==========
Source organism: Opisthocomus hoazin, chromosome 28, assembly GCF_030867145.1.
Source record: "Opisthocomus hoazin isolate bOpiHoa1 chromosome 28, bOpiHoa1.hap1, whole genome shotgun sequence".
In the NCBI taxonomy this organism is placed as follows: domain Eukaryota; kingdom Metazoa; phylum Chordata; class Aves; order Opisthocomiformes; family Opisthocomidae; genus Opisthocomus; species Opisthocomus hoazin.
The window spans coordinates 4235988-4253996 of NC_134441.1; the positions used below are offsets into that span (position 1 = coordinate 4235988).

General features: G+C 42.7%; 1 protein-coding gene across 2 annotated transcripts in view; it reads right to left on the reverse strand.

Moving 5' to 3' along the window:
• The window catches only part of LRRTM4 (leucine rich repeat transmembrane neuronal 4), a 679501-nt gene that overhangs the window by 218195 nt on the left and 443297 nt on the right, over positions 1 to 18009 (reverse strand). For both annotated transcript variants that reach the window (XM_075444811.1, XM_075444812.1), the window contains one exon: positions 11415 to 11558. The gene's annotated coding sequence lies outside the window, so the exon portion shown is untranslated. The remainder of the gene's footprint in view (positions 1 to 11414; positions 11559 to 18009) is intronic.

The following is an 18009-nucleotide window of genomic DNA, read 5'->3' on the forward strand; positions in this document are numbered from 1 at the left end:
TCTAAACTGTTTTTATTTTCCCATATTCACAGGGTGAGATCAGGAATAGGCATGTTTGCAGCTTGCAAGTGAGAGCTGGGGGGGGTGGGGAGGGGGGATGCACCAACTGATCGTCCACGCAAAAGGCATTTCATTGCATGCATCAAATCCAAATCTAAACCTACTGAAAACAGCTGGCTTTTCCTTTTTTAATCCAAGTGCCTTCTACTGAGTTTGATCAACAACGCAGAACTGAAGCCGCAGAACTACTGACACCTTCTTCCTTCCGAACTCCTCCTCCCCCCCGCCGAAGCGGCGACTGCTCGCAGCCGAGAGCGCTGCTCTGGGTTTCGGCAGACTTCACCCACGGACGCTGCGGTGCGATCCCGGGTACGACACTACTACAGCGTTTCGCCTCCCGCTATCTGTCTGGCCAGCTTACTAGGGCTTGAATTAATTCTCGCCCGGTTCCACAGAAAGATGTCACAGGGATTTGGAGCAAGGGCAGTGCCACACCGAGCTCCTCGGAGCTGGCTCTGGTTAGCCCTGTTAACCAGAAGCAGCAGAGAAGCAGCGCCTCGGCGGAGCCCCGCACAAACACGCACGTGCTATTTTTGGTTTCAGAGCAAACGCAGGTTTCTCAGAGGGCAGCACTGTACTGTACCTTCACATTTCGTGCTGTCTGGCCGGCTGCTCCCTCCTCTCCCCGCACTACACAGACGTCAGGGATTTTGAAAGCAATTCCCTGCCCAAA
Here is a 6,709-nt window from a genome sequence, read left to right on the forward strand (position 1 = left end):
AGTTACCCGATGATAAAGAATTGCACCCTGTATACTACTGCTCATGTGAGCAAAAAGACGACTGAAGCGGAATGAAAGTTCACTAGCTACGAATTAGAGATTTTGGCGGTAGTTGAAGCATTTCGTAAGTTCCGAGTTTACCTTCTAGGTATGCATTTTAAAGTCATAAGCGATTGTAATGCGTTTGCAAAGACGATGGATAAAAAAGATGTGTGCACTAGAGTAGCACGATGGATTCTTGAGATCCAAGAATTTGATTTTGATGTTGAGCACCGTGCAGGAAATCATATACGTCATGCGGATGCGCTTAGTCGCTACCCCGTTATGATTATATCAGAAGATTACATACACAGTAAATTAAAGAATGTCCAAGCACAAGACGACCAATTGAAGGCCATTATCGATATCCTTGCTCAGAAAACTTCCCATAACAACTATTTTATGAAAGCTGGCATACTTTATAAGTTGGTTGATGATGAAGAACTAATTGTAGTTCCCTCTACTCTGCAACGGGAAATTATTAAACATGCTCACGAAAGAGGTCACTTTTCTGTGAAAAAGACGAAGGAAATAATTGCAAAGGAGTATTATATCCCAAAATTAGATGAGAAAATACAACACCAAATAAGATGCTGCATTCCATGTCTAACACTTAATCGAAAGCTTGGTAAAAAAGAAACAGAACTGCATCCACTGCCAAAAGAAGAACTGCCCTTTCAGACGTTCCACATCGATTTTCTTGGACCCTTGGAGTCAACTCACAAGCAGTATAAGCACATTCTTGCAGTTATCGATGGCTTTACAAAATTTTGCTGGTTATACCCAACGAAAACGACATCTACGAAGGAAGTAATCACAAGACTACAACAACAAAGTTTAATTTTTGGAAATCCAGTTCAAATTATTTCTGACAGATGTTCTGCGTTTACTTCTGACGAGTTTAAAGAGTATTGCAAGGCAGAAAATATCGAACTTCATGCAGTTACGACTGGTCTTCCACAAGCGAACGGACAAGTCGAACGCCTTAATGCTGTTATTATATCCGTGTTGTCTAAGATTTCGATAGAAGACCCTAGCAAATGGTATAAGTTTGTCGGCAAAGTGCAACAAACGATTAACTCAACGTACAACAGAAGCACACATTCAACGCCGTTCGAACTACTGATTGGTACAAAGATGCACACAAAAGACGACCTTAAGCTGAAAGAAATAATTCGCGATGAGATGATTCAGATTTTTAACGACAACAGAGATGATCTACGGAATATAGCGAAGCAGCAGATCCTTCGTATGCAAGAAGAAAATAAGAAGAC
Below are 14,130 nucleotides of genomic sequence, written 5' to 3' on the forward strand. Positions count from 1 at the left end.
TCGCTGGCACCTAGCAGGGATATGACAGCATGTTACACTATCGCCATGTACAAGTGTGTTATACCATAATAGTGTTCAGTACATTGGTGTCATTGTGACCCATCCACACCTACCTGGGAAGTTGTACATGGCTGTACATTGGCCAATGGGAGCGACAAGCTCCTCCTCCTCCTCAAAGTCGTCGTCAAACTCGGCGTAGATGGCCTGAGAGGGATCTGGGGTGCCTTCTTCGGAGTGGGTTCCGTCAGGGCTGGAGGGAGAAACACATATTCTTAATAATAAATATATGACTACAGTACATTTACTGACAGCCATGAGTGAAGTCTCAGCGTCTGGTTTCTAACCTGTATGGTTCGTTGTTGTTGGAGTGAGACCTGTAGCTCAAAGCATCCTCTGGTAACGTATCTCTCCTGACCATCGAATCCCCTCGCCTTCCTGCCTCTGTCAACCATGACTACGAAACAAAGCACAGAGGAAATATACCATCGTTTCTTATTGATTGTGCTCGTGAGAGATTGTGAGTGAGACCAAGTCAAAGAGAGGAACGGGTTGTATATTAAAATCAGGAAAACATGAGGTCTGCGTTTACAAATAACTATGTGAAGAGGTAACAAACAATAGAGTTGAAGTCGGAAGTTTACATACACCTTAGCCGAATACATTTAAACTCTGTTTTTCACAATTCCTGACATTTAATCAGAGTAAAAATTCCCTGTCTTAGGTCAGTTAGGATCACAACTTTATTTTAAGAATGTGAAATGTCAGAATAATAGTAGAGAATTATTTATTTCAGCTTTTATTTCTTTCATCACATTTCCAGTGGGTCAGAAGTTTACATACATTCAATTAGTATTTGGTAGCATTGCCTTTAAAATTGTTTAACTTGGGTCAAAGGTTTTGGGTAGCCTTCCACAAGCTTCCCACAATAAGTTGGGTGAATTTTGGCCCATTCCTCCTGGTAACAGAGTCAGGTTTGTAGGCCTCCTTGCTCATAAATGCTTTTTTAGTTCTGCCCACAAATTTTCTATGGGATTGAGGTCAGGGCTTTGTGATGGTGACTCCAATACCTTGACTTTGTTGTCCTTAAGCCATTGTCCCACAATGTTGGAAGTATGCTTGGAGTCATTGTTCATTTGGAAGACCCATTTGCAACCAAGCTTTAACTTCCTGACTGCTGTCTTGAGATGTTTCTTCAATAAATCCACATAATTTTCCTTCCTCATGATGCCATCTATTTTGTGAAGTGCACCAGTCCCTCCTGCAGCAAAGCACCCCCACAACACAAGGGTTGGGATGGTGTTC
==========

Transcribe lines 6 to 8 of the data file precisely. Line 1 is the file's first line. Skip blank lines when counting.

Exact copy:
Moving 5' to 3' along the window:
• The window catches only part of LRRTM4 (leucine rich repeat transmembrane neuronal 4), a 679501-nt gene that overhangs the window by 218195 nt on the left and 443297 nt on the right, over positions 1 to 18009 (reverse strand). For both annotated transcript variants that reach the window (XM_075444811.1, XM_075444812.1), the window contains one exon: positions 11415 to 11558. The gene's annotated coding sequence lies outside the window, so the exon portion shown is untranslated. The remainder of the gene's footprint in view (positions 1 to 11414; positions 11559 to 18009) is intronic.

The following is an 18009-nucleotide window of genomic DNA, read 5'->3' on the forward strand; positions in this document are numbered from 1 at the left end: